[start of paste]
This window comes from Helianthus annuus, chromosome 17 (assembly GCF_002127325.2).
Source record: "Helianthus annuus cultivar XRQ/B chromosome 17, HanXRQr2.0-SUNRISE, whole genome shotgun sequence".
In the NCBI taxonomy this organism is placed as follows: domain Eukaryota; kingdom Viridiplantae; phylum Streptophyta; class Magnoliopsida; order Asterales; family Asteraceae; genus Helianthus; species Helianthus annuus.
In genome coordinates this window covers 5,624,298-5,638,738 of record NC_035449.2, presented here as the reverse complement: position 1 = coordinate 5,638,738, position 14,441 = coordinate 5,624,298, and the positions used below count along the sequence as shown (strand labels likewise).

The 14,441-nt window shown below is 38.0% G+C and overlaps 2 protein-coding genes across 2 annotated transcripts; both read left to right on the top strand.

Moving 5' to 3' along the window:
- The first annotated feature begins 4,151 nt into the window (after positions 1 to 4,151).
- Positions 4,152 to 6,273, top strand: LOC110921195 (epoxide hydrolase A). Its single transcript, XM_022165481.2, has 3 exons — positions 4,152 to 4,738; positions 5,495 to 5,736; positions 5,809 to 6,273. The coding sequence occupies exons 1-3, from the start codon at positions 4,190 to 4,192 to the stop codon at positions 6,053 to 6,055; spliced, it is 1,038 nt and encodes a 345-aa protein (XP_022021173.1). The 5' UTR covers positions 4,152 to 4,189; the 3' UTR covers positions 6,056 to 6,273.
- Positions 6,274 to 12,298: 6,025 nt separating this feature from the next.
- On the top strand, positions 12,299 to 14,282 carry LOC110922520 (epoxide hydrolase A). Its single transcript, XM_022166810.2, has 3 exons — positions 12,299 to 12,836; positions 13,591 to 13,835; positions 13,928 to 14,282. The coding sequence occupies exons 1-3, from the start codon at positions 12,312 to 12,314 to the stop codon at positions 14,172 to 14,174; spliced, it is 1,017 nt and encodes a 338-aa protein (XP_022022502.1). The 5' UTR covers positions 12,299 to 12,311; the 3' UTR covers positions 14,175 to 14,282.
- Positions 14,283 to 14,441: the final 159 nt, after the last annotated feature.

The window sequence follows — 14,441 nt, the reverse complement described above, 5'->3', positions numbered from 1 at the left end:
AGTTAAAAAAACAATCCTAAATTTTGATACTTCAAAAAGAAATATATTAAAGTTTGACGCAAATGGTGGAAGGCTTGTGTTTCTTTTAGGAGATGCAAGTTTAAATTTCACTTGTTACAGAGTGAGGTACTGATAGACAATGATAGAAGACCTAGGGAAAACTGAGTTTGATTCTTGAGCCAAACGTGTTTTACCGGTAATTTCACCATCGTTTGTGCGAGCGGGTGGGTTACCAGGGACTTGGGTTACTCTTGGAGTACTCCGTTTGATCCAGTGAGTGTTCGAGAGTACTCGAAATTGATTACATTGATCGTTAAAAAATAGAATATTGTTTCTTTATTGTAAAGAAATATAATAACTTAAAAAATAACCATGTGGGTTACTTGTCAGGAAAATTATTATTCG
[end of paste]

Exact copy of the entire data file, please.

This window comes from Helianthus annuus, chromosome 17 (assembly GCF_002127325.2).
Source record: "Helianthus annuus cultivar XRQ/B chromosome 17, HanXRQr2.0-SUNRISE, whole genome shotgun sequence".
In the NCBI taxonomy this organism is placed as follows: domain Eukaryota; kingdom Viridiplantae; phylum Streptophyta; class Magnoliopsida; order Asterales; family Asteraceae; genus Helianthus; species Helianthus annuus.
In genome coordinates this window covers 5,624,298-5,638,738 of record NC_035449.2, presented here as the reverse complement: position 1 = coordinate 5,638,738, position 14,441 = coordinate 5,624,298, and the positions used below count along the sequence as shown (strand labels likewise).

The 14,441-nt window shown below is 38.0% G+C and overlaps 2 protein-coding genes across 2 annotated transcripts; both read left to right on the top strand.

Moving 5' to 3' along the window:
- The first annotated feature begins 4,151 nt into the window (after positions 1 to 4,151).
- Positions 4,152 to 6,273, top strand: LOC110921195 (epoxide hydrolase A). Its single transcript, XM_022165481.2, has 3 exons — positions 4,152 to 4,738; positions 5,495 to 5,736; positions 5,809 to 6,273. The coding sequence occupies exons 1-3, from the start codon at positions 4,190 to 4,192 to the stop codon at positions 6,053 to 6,055; spliced, it is 1,038 nt and encodes a 345-aa protein (XP_022021173.1). The 5' UTR covers positions 4,152 to 4,189; the 3' UTR covers positions 6,056 to 6,273.
- Positions 6,274 to 12,298: 6,025 nt separating this feature from the next.
- On the top strand, positions 12,299 to 14,282 carry LOC110922520 (epoxide hydrolase A). Its single transcript, XM_022166810.2, has 3 exons — positions 12,299 to 12,836; positions 13,591 to 13,835; positions 13,928 to 14,282. The coding sequence occupies exons 1-3, from the start codon at positions 12,312 to 12,314 to the stop codon at positions 14,172 to 14,174; spliced, it is 1,017 nt and encodes a 338-aa protein (XP_022022502.1). The 5' UTR covers positions 12,299 to 12,311; the 3' UTR covers positions 14,175 to 14,282.
- Positions 14,283 to 14,441: the final 159 nt, after the last annotated feature.

The window sequence follows — 14,441 nt, the reverse complement described above, 5'->3', positions numbered from 1 at the left end:
AGTTAAAAAAACAATCCTAAATTTTGATACTTCAAAAAGAAATATATTAAAGTTTGACGCAAATGGTGGAAGGCTTGTGTTTCTTTTAGGAGATGCAAGTTTAAATTTCACTTGTTACAGAGTGAGGTACTGATAGACAATGATAGAAGACCTAGGGAAAACTGAGTTTGATTCTTGAGCCAAACGTGTTTTACCGGTAATTTCACCATCGTTTGTGCGAGCGGGTGGGTTACCAGGGACTTGGGTTACTCTTGGAGTACTCCGTTTGATCCAGTGAGTGTTCGAGAGTACTCGAAATTGATTACATTGATCGTTAAAAAATAGAATATTGTTTCTTTATTGTAAAGAAATATAATAACTTAAAAAATAACCATGTGGGTTACTTGTCAGGAAAATTATTATTCG